Important update: Healthcare facilities
CDC has updated select ways to operate healthcare systems effectively in response to COVID-19 vaccination. Learn more
Given new evidence on the B.1.617.2 (Delta) variant, CDC has updated the guidance for fully vaccinated people. CDC recommends universal indoor masking for all teachers, staff, students, and visitors to K-12 schools, regardless of vaccination status. Children should return to full-time in-person learning in the fall with layered prevention strategies in place.
The White House announced that vaccines will be required for international travelers coming into the United States, with an effective date of November 8, 2021. For purposes of entry into the United States, vaccines accepted will include FDA approved or authorized and WHO Emergency Use Listing vaccines. More information is available here.
Travel requirements to enter the United States are changing, starting November 8, 2021. More information is available here.

CDC COVID-19 Global Response

CDC COVID-19 Global Response
Updated Aug. 5, 2020

Response Goals and Objectives

The goals of CDC’s global response to COVID-19 are to limit human-to-human transmission, minimize the impact of COVID-19 in vulnerable countries with limited preparedness capacity, and reduce specific threats that pose current and future risk to the United States.

CDC’s global COVID-19 response works toward these goals by meeting the following objectives:

  • Strengthen capacity to prevent, detect, and respond to local COVID-19 cases, including getting timelier and more accurate data to inform public health decision-making and strengthening the public health workforce globally
  • Mitigate COVID-19 transmission in the community, across borders, and in healthcare facilities; prevent transmission of COVID-19 in healthcare facilities, among healthcare workers and public health personnel and minimize disruptions to essential health services
  • Contribute to the scientific understanding of COVID-19 and address crucial unknowns regarding clinical severity, extent and pathways of transmission, and infection with support for special investigations
  • Ensure readiness to implement and evaluate vaccination programs and use therapeutics when available

CDC’s technical support is delivered in coordination with other U.S. government agencies and other stakeholders including multilateral organizations.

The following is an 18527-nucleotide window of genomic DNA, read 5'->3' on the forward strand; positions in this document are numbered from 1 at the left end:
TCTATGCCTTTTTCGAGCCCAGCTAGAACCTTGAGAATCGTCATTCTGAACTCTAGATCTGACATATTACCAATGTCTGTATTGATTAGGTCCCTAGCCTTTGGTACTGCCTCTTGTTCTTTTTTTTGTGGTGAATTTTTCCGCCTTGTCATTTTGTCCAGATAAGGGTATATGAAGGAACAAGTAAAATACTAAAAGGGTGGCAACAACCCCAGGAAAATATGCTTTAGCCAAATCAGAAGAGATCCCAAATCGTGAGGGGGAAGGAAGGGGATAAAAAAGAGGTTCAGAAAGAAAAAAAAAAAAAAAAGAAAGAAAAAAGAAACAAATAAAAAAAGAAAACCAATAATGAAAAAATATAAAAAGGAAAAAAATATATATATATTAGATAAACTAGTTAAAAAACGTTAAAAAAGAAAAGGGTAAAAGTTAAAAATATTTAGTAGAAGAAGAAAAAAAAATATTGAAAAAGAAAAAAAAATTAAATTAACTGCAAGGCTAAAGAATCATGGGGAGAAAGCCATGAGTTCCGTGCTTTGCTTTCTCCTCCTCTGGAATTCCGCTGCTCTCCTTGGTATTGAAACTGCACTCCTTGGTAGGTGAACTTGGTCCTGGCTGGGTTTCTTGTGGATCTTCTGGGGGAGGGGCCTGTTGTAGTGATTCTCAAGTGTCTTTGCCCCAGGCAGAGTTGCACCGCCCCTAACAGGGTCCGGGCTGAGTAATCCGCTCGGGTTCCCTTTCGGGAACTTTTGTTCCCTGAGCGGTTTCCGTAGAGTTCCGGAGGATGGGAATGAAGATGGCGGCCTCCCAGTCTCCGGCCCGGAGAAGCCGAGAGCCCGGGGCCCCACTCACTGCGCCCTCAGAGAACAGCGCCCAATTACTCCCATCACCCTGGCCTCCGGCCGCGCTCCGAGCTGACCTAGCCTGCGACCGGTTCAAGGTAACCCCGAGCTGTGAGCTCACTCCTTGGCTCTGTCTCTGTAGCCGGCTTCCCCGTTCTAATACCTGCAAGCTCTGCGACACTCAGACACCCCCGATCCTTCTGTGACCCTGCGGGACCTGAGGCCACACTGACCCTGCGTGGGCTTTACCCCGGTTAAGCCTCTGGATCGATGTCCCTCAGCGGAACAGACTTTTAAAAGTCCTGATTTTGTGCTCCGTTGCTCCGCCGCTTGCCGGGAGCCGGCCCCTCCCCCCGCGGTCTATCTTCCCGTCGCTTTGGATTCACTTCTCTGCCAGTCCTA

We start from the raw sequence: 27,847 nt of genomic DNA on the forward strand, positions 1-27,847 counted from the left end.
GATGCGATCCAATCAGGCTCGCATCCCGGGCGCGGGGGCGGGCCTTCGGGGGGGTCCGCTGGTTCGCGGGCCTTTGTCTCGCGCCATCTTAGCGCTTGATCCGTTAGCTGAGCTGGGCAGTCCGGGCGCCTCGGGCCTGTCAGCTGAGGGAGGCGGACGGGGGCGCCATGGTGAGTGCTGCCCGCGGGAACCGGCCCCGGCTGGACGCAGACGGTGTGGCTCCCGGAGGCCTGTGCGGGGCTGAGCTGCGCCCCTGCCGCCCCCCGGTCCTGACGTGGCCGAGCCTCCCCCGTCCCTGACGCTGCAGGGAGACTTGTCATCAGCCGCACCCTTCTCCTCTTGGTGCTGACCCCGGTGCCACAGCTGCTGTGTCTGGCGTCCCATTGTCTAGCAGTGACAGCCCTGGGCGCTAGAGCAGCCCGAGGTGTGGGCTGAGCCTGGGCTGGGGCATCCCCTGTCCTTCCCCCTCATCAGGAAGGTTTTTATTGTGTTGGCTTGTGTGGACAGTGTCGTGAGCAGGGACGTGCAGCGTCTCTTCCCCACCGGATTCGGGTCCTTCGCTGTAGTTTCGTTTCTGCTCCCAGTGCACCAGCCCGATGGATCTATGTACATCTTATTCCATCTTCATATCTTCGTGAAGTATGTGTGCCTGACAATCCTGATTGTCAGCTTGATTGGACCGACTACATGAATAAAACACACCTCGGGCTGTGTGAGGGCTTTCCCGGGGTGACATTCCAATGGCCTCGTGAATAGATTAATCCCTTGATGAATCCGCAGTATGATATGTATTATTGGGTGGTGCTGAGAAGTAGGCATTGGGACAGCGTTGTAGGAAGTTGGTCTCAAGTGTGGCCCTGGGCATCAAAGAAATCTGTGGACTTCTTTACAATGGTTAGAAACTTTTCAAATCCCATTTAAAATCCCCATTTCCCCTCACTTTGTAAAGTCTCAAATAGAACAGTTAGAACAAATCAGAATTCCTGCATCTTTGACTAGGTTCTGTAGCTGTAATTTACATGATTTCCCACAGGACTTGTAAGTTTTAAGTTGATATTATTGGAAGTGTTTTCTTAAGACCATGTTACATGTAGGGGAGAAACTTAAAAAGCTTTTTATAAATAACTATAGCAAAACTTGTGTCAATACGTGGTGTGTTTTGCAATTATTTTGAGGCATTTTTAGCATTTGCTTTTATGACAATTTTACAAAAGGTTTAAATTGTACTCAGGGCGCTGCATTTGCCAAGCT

Response Program Overview

Global health security investments and decades of global cooperation and support to respond to outbreaks, control HIV, TB, and malaria, eradicate polio, and prepare for influenza and other pandemic diseases have built strong foundations upon which to attack the coronavirus pandemic. CDC is supporting prevention, preparedness, and response efforts globally, in partnership with public health agencies, health ministry counterparts, and multilateral and non-governmental organizations worldwide.

CDC’s activities are designed to enhance COVID-19 response capabilities and simultaneously continue to build longer-term, sustainable capacity for response to highly communicable diseases in the future.

CDC is leveraging existing preparedness, response and capacity investments to ensure quick access to response funds at post, while also assessing the needs of countries, regions, and U.S.-based efforts to respond effectively as the pandemic evolves. Examples of CDC’s COVID-19 response activities to date include:

  • Support response coordination: In Sierra Leone, CDC has supported adaptation of a system for electronic data capture in the field (case investigation, contact monitoring, etc.).
  • Support epidemiologic response: In Zambia, CDC supported investigation and contact tracing for cases.
  • Support for laboratory testing: In Malawi, CDC provided technical support for setting up a COVID-19 testing lab, helped to identify CDC-supported HIV labs for additional COVID-19 testing, and developed a 3-day training course on biosafety standards.
  • Training in infection prevention and control (IPC): In Vietnam, CDC is supporting training on IPC, including collection and testing for laboratory and hospital staff at national hospitals and provincial hospitals in more than 30 provinces.

CDC is constantly monitoring the COVID-19 pandemic and directing response resources based on changing epidemiology, response requirements, and opportunities to learn more about the virus. Additionally, global COVID-19 response funding may be allocated to address gaps and needs in field operations, as they continue to become apparent.

A detailed fact sheet including an overview of the goals, objectives, activities, and spend plan of CDC’s global response to CDC’s global response to COVID-19 pdf icon[PDF 236 KB, 1 page].